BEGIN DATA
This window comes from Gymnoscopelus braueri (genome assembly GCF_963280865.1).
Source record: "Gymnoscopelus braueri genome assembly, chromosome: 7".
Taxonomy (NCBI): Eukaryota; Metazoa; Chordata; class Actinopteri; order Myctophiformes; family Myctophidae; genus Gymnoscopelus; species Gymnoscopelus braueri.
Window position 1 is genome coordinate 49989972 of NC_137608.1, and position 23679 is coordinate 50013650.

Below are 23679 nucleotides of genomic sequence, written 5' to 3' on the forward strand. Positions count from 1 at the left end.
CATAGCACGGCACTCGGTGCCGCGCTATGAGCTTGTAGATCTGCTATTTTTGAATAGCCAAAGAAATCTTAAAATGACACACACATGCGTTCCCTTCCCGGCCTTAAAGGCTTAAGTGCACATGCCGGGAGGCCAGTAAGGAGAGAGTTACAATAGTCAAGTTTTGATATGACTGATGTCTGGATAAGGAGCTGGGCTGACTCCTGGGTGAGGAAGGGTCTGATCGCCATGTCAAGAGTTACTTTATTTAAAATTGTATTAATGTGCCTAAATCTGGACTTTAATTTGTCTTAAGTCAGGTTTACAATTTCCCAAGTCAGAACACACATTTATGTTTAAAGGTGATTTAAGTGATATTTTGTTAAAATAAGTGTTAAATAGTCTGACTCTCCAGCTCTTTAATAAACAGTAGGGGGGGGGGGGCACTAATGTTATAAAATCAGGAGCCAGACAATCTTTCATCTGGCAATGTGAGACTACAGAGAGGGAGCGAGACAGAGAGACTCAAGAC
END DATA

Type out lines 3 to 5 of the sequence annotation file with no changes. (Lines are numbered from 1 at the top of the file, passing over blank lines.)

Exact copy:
Taxonomy (NCBI): Eukaryota; Metazoa; Chordata; class Actinopteri; order Myctophiformes; family Myctophidae; genus Gymnoscopelus; species Gymnoscopelus braueri.
Window position 1 is genome coordinate 49989972 of NC_137608.1, and position 23679 is coordinate 50013650.

Below are 23679 nucleotides of genomic sequence, written 5' to 3' on the forward strand. Positions count from 1 at the left end.